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You Don’t Need a Promise, You Need a Plan

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I sleep better when I don’t eat snacks after dinner, especially junky carbohydrates, so last week when I visited a friend’s house I made a specific resolution to decline all such snacks.

Sure enough, as though the scene was a moral fable I had written myself, I was at one point handed an open bag of Doritos. I then watched myself pull out a handful of chips and start eating them, while making a resolution for next time.

Later, when the Doritos were reduced to crumbly fragments barely worth fishing out of the bag, I reflected on what had gone wrong, and remembered something I discovered years ago about resolutions but forget constantly.

If aliens were to visit earth and observe us living our lives, perhaps what would baffle them most about our species is not our struggle to co-operate with each other, but our struggle to co-operate with our own selves. You’d think a sentient organism should at a minimum be able adhere to its own decisions — to leave in time to catch the early bus, to do the lunch dishes right after lunch, to refrain from eating the entire sleeve of Oreos, especially after making explicit vows to do precisely those things because they make perfect sense.

For whatever evolutionary reasons, part of the game of being human is to wrangle ourselves into acting out the choices we’ve already determined are the right ones, and the resolution is our first-order tool for doing that. You make a promise to yourself – whatever that means exactly — that you will indeed do the thing you worry you won’t do. I will start the term paper the day after it’s assigned. I will not read the comments beneath news articles. I will wave away the Doritos bowl when it comes around.

There may be people for whom these sorts of bare resolutions do work reliably, and I assume these people become astronauts, pro athletes, and heads of state. For the rest of us, the resolution is a comically ineffective tool for changing course.

Resolutions are kind of pathetic if you think about how they’re supposed to work. We fear that we won’t act wisely when the time comes, often because we’ve just let ourselves down, so we simply assure ourselves that we will act wisely next time, and we mean it. This is more a gesture of hope than anything — that a moment of gathered resolve and earnest vows now will somehow cause us to possess the necessary wisdom and discipline later, in some future moment of truth when that promise is tested. The resolution is an attempt to control our future selves from the present, by simple decree.

However, the Future Self has its own feelings and concerns, and it will conduct itself as it sees fit. If we have any direct control over whether we keep a given self-promise, it is only in that sole Moment of Truth, when the choice is finally made for real – the moment the crinkly blue Oreo package is being slid over to you, or the moment you begin to contemplate postponing today’s run. Resolve can only be exercised there, in the Moment of Truth itself. If it’s not present then, it doesn’t matter how much of it you had earlier.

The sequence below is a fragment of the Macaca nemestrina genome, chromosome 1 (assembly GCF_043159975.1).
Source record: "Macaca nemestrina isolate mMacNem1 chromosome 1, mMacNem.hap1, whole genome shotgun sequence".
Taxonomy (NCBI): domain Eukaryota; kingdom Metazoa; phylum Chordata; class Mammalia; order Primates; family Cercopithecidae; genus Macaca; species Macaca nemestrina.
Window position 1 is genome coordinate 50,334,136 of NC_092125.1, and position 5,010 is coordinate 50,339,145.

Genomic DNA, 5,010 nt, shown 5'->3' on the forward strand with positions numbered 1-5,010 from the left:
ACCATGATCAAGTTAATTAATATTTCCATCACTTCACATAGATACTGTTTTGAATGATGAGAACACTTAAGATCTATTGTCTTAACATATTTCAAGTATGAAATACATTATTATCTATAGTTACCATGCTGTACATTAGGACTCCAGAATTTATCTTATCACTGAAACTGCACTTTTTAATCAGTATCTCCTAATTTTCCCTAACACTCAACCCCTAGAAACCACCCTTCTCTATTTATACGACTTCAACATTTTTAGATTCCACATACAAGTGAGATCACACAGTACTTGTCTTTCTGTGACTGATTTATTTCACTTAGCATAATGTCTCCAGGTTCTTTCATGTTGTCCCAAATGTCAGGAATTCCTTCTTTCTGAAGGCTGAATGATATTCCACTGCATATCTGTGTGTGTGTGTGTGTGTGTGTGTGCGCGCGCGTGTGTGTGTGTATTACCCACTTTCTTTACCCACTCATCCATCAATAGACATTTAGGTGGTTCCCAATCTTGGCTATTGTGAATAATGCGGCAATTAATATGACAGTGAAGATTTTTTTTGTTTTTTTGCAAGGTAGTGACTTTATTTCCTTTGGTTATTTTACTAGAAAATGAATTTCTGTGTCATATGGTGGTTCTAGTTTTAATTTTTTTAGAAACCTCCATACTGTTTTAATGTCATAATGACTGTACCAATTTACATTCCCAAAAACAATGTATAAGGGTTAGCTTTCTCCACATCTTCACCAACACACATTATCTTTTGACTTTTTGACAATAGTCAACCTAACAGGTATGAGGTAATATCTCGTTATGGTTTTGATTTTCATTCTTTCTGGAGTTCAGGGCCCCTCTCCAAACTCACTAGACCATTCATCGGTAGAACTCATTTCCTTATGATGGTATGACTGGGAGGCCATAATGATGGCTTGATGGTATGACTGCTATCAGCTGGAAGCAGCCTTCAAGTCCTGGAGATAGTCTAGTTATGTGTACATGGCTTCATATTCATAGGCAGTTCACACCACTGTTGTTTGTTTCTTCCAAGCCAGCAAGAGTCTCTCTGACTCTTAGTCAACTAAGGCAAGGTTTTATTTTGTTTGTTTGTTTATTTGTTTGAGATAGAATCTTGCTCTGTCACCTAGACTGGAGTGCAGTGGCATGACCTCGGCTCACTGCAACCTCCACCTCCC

That’s good news, because it makes the challenge a lot smaller. Since the resolve only needs to be applied at and around that one decisive moment, you can focus on being ready for that moment. You don’t have to depend on willing yourself to become a permanently better and stronger person as of January 1st or Monday morning or this very minute.

Instead of harnessing your guilt and frustration to create a spontaneous personal transformation, you can play a different game, one which can actually be won: learning to recognize the approach of the Moment of Truth, and executing a simple plan to take Action B at that moment rather than the usual Action A.

Action A is the reflexive, habitual response – to grab the chips, to argue with the internet trolls – and it might always be the easiest thing in the world. But if you know you’re in the Moment of Truth, and you have an alternative move prepared, that alternative move can be pretty easy too – to say “No thanks” and go get a glass of water, or to click the browser tab closed and stand up.

This simple strategy of replacing a reflexive action with a more conscious and empowering one, is the way human beings train for any skill or activity. For example:

In rock climbing: When you want to pull with your arms, try pushing with your legs.

In chess: When you see a good move and you want to make it, try looking for a better one first.

In meditation: When you feel discomfort and you want to get rid of it, try allowing it to be there.

That’s what all training amounts to, as far as I can tell — conditioning ourselves to take a more effective action at a certain moment than the impulsive one we start out doing.

Imagine if, in the above examples, your improvement strategy was to will yourself to exert more arm strength, to think up only the best chess moves the first time, or to eliminate all discomfort while you meditate. You’d never get anywhere in these pursuits, no matter how many vows you made.

Come to think of it, when I look back on my personal triumphs, I’m not sure any of them were precipitated by an earnest moral appeal to myself to become better. They were all a matter of discovering a better way to respond to a recurring problem.